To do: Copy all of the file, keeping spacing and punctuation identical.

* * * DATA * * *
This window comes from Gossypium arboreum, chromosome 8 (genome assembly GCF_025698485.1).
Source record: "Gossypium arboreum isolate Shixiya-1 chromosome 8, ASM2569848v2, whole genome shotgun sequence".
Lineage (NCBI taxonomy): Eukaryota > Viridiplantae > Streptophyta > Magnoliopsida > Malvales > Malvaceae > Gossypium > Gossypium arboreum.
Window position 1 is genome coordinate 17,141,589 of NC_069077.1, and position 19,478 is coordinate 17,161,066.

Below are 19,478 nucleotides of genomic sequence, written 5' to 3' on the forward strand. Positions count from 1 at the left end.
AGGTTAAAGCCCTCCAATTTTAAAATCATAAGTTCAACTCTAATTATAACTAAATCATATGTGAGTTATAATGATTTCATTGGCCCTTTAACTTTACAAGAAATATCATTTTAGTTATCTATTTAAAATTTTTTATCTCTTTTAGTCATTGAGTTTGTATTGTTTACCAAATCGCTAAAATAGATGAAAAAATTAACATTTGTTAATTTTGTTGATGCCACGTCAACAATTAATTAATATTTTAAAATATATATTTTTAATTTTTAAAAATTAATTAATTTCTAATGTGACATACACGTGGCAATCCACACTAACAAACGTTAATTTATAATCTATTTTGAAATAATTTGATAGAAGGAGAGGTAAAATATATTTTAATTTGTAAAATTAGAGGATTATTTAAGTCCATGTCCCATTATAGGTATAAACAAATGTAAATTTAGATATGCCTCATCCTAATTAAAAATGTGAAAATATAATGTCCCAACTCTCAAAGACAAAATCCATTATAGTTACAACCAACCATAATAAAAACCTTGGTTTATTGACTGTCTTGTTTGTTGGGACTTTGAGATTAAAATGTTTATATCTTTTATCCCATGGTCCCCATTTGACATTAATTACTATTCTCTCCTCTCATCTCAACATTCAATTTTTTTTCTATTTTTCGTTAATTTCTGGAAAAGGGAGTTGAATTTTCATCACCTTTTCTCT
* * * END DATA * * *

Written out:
This window comes from Gossypium arboreum, chromosome 8 (genome assembly GCF_025698485.1).
Source record: "Gossypium arboreum isolate Shixiya-1 chromosome 8, ASM2569848v2, whole genome shotgun sequence".
Lineage (NCBI taxonomy): Eukaryota > Viridiplantae > Streptophyta > Magnoliopsida > Malvales > Malvaceae > Gossypium > Gossypium arboreum.
Window position 1 is genome coordinate 17,141,589 of NC_069077.1, and position 19,478 is coordinate 17,161,066.

Below are 19,478 nucleotides of genomic sequence, written 5' to 3' on the forward strand. Positions count from 1 at the left end.
AGGTTAAAGCCCTCCAATTTTAAAATCATAAGTTCAACTCTAATTATAACTAAATCATATGTGAGTTATAATGATTTCATTGGCCCTTTAACTTTACAAGAAATATCATTTTAGTTATCTATTTAAAATTTTTTATCTCTTTTAGTCATTGAGTTTGTATTGTTTACCAAATCGCTAAAATAGATGAAAAAATTAACATTTGTTAATTTTGTTGATGCCACGTCAACAATTAATTAATATTTTAAAATATATATTTTTAATTTTTAAAAATTAATTAATTTCTAATGTGACATACACGTGGCAATCCACACTAACAAACGTTAATTTATAATCTATTTTGAAATAATTTGATAGAAGGAGAGGTAAAATATATTTTAATTTGTAAAATTAGAGGATTATTTAAGTCCATGTCCCATTATAGGTATAAACAAATGTAAATTTAGATATGCCTCATCCTAATTAAAAATGTGAAAATATAATGTCCCAACTCTCAAAGACAAAATCCATTATAGTTACAACCAACCATAATAAAAACCTTGGTTTATTGACTGTCTTGTTTGTTGGGACTTTGAGATTAAAATGTTTATATCTTTTATCCCATGGTCCCCATTTGACATTAATTACTATTCTCTCCTCTCATCTCAACATTCAATTTTTTTTCTATTTTTCGTTAATTTCTGGAAAAGGGAGTTGAATTTTCATCACCTTTTCTCT